Luxembourg’s Minister of Environment, Climate and Biodiversity, Serge Wilmes, will participate in the negotiations of the 28th Conference of the Parties (COP28) of the United Nations Framework Convention on Climate Change in Dubai during the “high-level segment” negotiations, which will be held from Saturday 9 to Tuesday 12 December 2023.
The delegation which will accompany the minister includes negotiators and experts in climate policy from Luxembourg’s Ministry of the Environment, Climate and Biodiversity, as well as representatives from the Ministry of Foreign and European Affairs, Defence, Cooperation and Foreign Trade, the Ministry of Finance, the Administration of Technical Services for Agriculture and civil society.
Following COP27 in Sharm el-Sheikh in 2022, COP28 will focus primarily on the first global stocktake provided for by the ambition mechanism of the Paris Agreement, the implementation of the new loss and damage fund and the preparations for setting the new global financial target (“New Collective Quantified Goal on Climate Finance”).
The “Global Stocktake” is a technical and political process which consists of establishing a global inventory of efforts to reduce greenhouse gas emissions, adaptation efforts and the reorientation of financial flows towards the climate transition. This is the first time that this global assessment has taken place, preparations have been completed and the process will end at COP28, according to Luxembourg’s Ministry of the Environment, Climate and Biodiversity.
The issue of “loss and damage” was the subject of an important decision in 2022, with the launch of a process to establish a special fund. This fund will be used to finance activities that avoid, minimise or address damage and losses in countries most vulnerable to climate change. The decision concerning the operationalisation of this new fund was adopted on the first day of COP28, sending a positive signal for the rest of the fortnight.
Another important political process, entering a decisive phase in the course of next year, is the setting of the “new collective quantified target on climate finance”, the ministry noted. This involves determining the new target to increase financial support for developing countries beyond the threshold of $100 billion per year from 2025. This emblematic objective of $100 billion per year, applicable from 2020, was initially set in Copenhagen in 2009. Currently, the quantified global commitment stands at approximately $90 billion per year (2021 data). The international community is therefore required to reach this figure as soon as possible. In terms of international climate financing, Luxembourg is already largely in compliance with its obligations, with a commitment of €220 million for the period from 2021 to 2025.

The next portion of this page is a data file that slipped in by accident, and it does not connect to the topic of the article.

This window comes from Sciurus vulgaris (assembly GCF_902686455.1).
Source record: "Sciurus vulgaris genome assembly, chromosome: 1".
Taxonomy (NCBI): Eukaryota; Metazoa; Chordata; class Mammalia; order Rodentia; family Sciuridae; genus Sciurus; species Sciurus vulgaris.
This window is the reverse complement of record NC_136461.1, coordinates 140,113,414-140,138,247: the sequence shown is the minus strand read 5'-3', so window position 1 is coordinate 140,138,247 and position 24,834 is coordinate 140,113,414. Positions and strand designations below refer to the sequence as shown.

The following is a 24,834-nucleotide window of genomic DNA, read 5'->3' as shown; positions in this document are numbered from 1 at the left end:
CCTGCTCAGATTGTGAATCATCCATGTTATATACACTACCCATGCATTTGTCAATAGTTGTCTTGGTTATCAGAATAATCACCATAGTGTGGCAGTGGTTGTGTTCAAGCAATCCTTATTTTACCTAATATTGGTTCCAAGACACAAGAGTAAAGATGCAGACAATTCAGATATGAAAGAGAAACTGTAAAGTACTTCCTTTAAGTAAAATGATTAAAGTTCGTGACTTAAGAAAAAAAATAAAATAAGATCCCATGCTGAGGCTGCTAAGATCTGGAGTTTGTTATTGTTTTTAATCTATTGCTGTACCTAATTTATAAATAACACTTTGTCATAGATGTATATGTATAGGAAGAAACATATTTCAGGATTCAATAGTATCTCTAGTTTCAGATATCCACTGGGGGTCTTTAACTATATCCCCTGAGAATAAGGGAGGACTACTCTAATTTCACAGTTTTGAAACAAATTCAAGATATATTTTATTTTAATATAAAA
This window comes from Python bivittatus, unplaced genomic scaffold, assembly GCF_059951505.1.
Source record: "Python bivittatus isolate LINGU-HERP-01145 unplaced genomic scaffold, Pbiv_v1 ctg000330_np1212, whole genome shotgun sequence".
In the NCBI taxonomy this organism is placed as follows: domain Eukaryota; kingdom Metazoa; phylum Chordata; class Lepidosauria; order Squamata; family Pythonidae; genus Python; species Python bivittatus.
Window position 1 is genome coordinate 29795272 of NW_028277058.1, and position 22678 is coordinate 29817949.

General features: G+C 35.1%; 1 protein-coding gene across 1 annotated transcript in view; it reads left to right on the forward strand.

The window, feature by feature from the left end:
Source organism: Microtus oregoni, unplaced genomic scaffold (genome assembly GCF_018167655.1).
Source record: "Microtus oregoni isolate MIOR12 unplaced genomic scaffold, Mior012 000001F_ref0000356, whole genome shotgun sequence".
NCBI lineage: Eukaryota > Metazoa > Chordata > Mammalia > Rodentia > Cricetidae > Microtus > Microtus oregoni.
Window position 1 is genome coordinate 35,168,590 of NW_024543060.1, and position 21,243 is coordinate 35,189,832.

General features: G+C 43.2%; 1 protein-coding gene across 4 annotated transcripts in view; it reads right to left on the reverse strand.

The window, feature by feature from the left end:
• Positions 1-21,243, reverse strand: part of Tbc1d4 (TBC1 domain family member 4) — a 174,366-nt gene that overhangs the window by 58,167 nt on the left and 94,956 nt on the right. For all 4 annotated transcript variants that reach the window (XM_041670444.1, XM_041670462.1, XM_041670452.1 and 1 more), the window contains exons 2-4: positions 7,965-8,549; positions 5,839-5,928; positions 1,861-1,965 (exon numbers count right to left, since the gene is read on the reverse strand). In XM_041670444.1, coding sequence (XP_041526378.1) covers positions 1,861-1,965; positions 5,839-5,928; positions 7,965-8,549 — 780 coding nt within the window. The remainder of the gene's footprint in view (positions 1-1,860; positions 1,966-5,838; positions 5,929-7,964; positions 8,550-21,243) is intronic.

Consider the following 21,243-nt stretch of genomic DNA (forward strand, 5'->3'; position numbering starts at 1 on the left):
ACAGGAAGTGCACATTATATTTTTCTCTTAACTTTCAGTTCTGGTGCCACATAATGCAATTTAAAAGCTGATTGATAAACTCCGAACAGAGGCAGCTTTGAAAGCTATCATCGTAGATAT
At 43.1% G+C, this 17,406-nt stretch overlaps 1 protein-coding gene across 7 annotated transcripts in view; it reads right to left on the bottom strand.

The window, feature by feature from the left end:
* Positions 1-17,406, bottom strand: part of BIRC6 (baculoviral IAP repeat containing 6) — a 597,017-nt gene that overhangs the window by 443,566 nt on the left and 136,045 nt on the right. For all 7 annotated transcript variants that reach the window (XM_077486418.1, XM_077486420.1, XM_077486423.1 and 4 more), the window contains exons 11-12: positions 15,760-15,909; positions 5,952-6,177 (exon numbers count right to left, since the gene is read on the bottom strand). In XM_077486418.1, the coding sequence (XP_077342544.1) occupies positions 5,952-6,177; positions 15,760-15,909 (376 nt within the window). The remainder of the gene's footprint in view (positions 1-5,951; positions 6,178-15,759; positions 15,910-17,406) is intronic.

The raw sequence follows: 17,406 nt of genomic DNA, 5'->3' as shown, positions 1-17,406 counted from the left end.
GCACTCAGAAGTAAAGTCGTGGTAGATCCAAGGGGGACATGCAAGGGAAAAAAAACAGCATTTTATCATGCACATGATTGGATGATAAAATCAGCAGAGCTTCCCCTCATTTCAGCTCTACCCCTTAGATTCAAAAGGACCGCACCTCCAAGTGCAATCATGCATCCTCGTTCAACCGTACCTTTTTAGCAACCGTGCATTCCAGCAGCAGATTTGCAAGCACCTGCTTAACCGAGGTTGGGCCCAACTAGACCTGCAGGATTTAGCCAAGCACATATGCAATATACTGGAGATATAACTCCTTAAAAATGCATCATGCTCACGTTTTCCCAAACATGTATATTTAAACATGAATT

Luxembourg, as a Member State of the European Union, supports the Glasgow Pact, which was concluded at COP26, and encourages all other major emitters to step up their efforts in the short and long term, the ministry stressed. The European Union, through its “Fit for 55” implementation plan, concretely demonstrates its strategy to achieve its objective of reducing at least 55% in 2030 compared to 1990. However, for several other countries, this approach remains less obvious.
Luxembourg also emphasised that energy security must not compromise climate protection efforts and that these climate objectives are integrated into legislative texts both in Luxembourg and in the European Union. The ministry also emphasised its desire to convey to Dubai the need for solidarity towards developing countries, and in particular towards those which suffer the most from the impacts of climate change.